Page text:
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Determine whether the following system is time-invariant or not:

$y(t)=x(t)\sin 10\pi t$

Solution:

Given: $y(t)=x(t)\sin 10\pi t$

$y(t)=T[x(t)]=x(t)\sin 10\pi t$

The output due to input delayed by $T$ sec is:

$y(t,T)=T[x(t-T)]=y(t)|_{x(t)=x(t-T)}=x(t-T)\sin 10\pi t$

The output delayed by T sec is:

$y(t-T)=y(t)|_{t=t-T}=x(t-T)\sin 10\pi (t-T)$

$y(t,T) \ne y(t-T)$

Conclusion: The delayed output is not equal to the output due to delayed input. Therefore, the system is time invariant.

My query/doubt:

When the output delayed by T sec :

$y(t-T)=y(t)|_{t=t-T}=x(t-T)\sin 10\pi (t-T) =x(t-T)\sin (10\pi t-10\pi T)$

In case the value of $T$ is $\frac{2n}{10}$; $n\ge 0$, then the above equation becomes equal to $y(t,T)$

ie,

$y(t,T) = y(t-T)$ , When $T=\frac{2n}{10}$; $n\ge 0$

So can we say that the system is time-invariant when $T=\frac{2n}{10}$; $n\ge 0$ ?

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    $\begingroup$ What crappy notation where $T$ is used to denote the linear Transformation as well as the delay! and the conclusion that the system is time-invariant is a bald-faced contradiction of the previous sentence which proves exactly the opposite. $\endgroup$ – Dilip Sarwate Apr 9 '18 at 3:27
  • $\begingroup$ The "sin10πt" makes the system time variant. I mean just look at it, clearly the output of the system will vary even if your input is held constant. It appears that you've dived too far into the analysis without stepping back and looking at what logically makes sense. $\endgroup$ – Izzo Jun 4 at 14:33
  • $\begingroup$ In your post you wrote "Conclusion: The delayed output is not equal to the output due to delayed input." Which is correct - This makes the system time-variant. In your post, it is only the next sentence that is incorrect. $\endgroup$ – David Jun 4 at 16:19
  • $\begingroup$ This looks like homework to be, in which case the tag should be added $\endgroup$ – Laurent Duval Jun 4 at 23:03
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Your conclusion is wrong: the system is time variant.

Regarding your question: for a system to be time invariant, it needs to be time invariant for any delay.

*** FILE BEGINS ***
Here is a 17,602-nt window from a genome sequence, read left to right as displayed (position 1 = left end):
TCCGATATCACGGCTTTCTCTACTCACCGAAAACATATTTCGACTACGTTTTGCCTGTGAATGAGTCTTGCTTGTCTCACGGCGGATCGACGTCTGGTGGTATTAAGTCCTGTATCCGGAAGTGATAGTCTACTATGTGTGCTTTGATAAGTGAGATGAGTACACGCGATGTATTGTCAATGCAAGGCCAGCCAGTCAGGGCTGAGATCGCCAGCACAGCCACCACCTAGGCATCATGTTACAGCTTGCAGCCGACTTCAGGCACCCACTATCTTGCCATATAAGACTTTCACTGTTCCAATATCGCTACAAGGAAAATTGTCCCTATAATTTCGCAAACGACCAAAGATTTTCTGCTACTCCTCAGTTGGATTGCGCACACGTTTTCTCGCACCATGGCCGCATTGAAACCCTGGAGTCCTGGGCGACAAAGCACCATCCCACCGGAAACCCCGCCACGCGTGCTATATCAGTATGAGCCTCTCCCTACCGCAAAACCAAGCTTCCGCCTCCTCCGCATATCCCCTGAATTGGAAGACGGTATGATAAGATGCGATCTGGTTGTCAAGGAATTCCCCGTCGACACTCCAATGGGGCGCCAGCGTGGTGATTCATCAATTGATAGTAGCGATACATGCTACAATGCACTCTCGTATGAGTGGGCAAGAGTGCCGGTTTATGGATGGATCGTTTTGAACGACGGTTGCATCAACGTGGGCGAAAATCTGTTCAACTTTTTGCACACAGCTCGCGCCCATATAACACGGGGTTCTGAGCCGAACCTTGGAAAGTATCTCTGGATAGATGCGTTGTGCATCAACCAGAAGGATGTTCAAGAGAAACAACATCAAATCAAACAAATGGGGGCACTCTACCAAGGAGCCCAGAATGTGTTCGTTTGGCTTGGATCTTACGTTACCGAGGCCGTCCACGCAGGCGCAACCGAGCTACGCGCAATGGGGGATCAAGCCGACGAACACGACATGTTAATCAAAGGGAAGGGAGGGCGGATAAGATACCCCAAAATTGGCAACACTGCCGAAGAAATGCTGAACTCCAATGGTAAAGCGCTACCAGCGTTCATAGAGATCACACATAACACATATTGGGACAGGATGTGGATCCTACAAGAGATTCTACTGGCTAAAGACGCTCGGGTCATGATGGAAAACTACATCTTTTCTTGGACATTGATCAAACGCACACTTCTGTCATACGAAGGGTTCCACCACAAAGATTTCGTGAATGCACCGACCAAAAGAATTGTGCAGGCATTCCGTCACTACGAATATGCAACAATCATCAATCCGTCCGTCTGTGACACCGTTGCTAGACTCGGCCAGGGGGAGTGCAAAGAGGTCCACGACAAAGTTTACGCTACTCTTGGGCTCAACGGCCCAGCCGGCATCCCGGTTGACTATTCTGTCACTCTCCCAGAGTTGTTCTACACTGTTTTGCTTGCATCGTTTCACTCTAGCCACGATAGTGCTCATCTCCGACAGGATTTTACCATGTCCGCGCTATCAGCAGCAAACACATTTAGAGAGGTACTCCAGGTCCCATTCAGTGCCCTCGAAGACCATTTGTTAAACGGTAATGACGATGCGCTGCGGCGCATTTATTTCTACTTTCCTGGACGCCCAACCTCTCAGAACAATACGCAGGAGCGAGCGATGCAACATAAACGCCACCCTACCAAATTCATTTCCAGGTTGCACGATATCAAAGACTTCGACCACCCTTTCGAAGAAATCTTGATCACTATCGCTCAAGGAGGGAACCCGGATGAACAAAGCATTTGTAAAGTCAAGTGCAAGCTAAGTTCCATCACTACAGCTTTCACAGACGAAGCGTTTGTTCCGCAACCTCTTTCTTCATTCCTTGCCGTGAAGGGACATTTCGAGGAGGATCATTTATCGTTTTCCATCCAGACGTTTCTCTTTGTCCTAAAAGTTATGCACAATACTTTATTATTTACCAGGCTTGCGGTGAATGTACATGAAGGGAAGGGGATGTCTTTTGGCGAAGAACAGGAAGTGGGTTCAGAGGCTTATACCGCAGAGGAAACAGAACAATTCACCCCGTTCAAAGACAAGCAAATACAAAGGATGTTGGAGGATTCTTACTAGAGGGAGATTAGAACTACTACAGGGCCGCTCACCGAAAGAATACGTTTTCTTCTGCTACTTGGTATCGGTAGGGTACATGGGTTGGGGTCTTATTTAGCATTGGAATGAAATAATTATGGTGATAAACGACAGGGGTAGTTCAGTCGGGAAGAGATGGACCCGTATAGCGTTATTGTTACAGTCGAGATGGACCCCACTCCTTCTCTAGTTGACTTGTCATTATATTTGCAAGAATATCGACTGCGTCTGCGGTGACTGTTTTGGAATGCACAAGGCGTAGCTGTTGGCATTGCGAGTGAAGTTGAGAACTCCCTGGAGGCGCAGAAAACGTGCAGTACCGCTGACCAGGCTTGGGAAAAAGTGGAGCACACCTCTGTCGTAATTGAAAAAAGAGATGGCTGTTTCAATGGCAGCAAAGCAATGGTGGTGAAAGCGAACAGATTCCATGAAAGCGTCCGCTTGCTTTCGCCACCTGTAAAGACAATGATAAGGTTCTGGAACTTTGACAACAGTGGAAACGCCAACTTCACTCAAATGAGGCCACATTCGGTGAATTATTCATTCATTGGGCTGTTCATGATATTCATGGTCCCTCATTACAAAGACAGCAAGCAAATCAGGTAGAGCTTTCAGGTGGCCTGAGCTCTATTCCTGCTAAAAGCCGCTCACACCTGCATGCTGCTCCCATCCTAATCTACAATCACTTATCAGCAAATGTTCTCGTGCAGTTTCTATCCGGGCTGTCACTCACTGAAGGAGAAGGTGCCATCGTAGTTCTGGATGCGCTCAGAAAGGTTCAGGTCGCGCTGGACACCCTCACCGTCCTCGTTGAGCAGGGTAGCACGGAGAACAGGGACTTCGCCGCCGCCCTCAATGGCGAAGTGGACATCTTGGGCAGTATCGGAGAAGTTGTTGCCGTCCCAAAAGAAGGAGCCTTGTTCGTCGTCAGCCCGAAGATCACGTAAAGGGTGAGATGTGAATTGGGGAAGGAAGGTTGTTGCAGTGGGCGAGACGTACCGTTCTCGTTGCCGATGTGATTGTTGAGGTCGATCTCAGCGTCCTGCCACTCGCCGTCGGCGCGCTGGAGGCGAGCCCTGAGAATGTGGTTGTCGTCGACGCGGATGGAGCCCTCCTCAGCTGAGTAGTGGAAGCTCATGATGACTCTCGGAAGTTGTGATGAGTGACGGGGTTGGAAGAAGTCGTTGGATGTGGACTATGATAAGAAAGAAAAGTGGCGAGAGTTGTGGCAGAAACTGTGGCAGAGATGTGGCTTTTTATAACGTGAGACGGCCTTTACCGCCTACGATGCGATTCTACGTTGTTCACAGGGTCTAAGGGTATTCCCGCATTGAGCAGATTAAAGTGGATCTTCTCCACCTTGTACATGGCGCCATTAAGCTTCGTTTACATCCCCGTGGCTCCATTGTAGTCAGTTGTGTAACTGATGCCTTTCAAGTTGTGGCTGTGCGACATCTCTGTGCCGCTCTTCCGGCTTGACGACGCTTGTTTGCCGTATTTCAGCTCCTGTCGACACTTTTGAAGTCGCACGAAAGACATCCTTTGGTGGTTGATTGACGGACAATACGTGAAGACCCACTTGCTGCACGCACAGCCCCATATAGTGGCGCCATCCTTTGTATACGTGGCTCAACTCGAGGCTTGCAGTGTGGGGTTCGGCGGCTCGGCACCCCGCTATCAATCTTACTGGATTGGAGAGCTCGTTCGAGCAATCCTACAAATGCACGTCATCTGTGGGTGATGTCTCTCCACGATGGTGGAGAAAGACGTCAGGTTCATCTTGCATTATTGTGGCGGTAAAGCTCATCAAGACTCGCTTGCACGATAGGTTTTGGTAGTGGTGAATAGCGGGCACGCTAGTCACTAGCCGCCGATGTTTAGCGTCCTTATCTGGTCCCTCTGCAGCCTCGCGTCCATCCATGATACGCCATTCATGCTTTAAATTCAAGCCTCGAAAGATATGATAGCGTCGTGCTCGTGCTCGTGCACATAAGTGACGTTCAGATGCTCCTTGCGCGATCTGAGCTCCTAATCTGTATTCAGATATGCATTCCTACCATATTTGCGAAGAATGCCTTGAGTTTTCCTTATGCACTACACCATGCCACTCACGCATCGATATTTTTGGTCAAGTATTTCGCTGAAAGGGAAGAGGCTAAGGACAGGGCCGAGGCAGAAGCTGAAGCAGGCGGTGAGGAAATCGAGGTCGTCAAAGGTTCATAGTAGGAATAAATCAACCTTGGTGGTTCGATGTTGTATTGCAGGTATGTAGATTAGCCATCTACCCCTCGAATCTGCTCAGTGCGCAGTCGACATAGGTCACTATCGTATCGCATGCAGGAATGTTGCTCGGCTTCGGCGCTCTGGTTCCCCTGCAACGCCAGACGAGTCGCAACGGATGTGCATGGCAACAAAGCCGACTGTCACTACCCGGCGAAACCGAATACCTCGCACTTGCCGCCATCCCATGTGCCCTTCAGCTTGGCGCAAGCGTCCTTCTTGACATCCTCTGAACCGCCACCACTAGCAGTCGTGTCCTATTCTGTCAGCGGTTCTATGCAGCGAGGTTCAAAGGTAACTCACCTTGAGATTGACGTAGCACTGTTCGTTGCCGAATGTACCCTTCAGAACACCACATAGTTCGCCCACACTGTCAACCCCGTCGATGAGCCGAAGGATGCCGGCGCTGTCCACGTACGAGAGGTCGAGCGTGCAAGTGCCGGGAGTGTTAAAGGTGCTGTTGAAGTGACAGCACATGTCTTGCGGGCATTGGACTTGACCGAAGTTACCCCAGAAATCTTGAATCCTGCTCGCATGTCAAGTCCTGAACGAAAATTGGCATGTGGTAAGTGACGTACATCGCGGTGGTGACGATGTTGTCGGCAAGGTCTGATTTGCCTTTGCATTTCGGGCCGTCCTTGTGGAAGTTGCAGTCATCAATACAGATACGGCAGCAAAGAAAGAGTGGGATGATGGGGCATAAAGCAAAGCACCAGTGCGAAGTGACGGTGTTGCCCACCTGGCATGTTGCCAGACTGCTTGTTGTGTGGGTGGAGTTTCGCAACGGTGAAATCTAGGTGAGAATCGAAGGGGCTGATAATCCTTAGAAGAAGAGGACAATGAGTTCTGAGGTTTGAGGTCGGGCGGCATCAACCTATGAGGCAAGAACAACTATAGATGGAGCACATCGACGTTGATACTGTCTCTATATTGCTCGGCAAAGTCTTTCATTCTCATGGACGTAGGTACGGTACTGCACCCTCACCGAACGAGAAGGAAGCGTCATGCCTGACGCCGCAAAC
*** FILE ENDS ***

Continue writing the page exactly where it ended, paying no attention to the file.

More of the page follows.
Even if there are specific delays when the system behaves as time-invariant, in general the system still is classified as time-variant.

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  • $\begingroup$ OK, and what if $t\in \frac{2}{10}\mathbb{Z}$? Why do many believe that $t\in \mathbb{R}$ is $\endgroup$ – Laurent Duval Jun 4 at 22:44
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    $\begingroup$ @LaurentDuval I think the question assumes continuous time. If $t \in \frac{2}{10}\mathbb{Z}$ then indeed it becomes time-invariant. I don't know under what conditions this kind of (possibly non-uniform) "sampling" turns a continuous-time time-variant system into time-invariant. $\endgroup$ – MBaz Jun 4 at 22:56
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    $\begingroup$ In a mood for laugh, and to insist on people being sufficient precise to avoid opening doors to twisted minds like mine. $\endgroup$ – Laurent Duval Jun 4 at 23:00
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Just for the fun, and to emphasize on the importance of being precise about the domains one is talking about: if $t$ is not a real variable, but for instance $t$ belongs to an affine version of relative integers: $t=\frac{1}{5}k+b$, then the (now discrete) system rewrites $$y(k)=x(k)\sin\left(10\pi\left(\frac{1}{5}k+b\right)\right)$$ and it becomes a trivially time-invariant system: it takes the form

$$y(k)=\alpha x(k)$$

and is thus instantaneous.

If you want to play the "clever person" with your teacher/instructor, this counter-example could work... or be disastrous.

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    $\begingroup$ It's a valuable skill as a student to be able to tell what your professor will like and dislike :) $\endgroup$ – MBaz Jun 5 at 0:13

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